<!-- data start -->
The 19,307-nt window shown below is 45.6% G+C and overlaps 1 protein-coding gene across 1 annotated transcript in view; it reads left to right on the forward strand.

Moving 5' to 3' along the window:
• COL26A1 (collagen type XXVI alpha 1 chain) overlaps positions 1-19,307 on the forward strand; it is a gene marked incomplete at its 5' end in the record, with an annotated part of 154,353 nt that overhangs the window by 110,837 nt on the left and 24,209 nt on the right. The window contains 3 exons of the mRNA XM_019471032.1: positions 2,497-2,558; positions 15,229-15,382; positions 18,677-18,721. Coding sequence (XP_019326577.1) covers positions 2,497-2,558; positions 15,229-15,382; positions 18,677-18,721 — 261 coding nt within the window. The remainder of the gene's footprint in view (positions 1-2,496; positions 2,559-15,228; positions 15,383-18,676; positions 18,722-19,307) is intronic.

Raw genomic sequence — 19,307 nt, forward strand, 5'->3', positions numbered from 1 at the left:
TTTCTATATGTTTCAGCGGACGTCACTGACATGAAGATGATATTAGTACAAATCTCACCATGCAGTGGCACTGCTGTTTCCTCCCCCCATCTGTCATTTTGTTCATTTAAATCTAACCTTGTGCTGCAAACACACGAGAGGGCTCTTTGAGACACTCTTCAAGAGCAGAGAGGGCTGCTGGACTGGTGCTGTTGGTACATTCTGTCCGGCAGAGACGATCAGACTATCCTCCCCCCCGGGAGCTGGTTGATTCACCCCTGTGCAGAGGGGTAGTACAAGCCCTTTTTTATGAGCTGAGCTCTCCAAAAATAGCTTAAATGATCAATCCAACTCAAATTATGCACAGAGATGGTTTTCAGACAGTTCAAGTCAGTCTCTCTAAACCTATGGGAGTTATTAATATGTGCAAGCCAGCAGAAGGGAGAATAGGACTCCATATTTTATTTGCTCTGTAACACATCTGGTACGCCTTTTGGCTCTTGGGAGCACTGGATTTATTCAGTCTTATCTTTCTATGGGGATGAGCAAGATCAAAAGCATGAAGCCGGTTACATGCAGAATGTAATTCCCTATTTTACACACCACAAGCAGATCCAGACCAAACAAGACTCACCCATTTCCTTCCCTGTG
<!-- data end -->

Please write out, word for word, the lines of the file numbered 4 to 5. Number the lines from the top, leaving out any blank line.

Raw genomic sequence — 19,307 nt, forward strand, 5'->3', positions numbered from 1 at the left:
TTTCTATATGTTTCAGCGGACGTCACTGACATGAAGATGATATTAGTACAAATCTCACCATGCAGTGGCACTGCTGTTTCCTCCCCCCATCTGTCATTTTGTTCATTTAAATCTAACCTTGTGCTGCAAACACACGAGAGGGCTCTTTGAGACACTCTTCAAGAGCAGAGAGGGCTGCTGGACTGGTGCTGTTGGTACATTCTGTCCGGCAGAGACGATCAGACTATCCTCCCCCCCGGGAGCTGGTTGATTCACCCCTGTGCAGAGGGGTAGTACAAGCCCTTTTTTATGAGCTGAGCTCTCCAAAAATAGCTTAAATGATCAATCCAACTCAAATTATGCACAGAGATGGTTTTCAGACAGTTCAAGTCAGTCTCTCTAAACCTATGGGAGTTATTAATATGTGCAAGCCAGCAGAAGGGAGAATAGGACTCCATATTTTATTTGCTCTGTAACACATCTGGTACGCCTTTTGGCTCTTGGGAGCACTGGATTTATTCAGTCTTATCTTTCTATGGGGATGAGCAAGATCAAAAGCATGAAGCCGGTTACATGCAGAATGTAATTCCCTATTTTACACACCACAAGCAGATCCAGACCAAACAAGACTCACCCATTTCCTTCCCTGTG